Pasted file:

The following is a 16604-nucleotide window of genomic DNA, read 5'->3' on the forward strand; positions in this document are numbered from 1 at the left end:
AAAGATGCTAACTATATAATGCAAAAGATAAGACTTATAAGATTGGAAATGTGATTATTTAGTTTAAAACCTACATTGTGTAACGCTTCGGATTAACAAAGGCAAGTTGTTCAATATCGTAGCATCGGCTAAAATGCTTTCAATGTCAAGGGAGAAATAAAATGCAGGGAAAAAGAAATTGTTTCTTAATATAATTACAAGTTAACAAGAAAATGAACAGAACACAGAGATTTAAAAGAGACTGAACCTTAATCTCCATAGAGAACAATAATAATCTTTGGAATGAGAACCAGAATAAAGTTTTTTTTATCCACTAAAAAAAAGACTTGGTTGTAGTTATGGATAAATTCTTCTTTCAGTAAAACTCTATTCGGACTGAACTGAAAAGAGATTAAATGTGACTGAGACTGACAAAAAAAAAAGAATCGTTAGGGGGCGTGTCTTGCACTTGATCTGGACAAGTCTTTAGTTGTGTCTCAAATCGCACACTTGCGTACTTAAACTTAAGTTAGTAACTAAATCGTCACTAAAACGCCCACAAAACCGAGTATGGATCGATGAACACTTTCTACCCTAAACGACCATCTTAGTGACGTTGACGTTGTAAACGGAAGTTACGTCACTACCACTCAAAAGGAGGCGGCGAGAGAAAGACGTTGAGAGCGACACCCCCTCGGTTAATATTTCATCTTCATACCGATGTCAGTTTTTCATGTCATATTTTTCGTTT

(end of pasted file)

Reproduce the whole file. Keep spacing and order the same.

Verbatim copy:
The following is a 16604-nucleotide window of genomic DNA, read 5'->3' on the forward strand; positions in this document are numbered from 1 at the left end:
AAAGATGCTAACTATATAATGCAAAAGATAAGACTTATAAGATTGGAAATGTGATTATTTAGTTTAAAACCTACATTGTGTAACGCTTCGGATTAACAAAGGCAAGTTGTTCAATATCGTAGCATCGGCTAAAATGCTTTCAATGTCAAGGGAGAAATAAAATGCAGGGAAAAAGAAATTGTTTCTTAATATAATTACAAGTTAACAAGAAAATGAACAGAACACAGAGATTTAAAAGAGACTGAACCTTAATCTCCATAGAGAACAATAATAATCTTTGGAATGAGAACCAGAATAAAGTTTTTTTTATCCACTAAAAAAAAGACTTGGTTGTAGTTATGGATAAATTCTTCTTTCAGTAAAACTCTATTCGGACTGAACTGAAAAGAGATTAAATGTGACTGAGACTGACAAAAAAAAAAGAATCGTTAGGGGGCGTGTCTTGCACTTGATCTGGACAAGTCTTTAGTTGTGTCTCAAATCGCACACTTGCGTACTTAAACTTAAGTTAGTAACTAAATCGTCACTAAAACGCCCACAAAACCGAGTATGGATCGATGAACACTTTCTACCCTAAACGACCATCTTAGTGACGTTGACGTTGTAAACGGAAGTTACGTCACTACCACTCAAAAGGAGGCGGCGAGAGAAAGACGTTGAGAGCGACACCCCCTCGGTTAATATTTCATCTTCATACCGATGTCAGTTTTTCATGTCATATTTTTCGTTT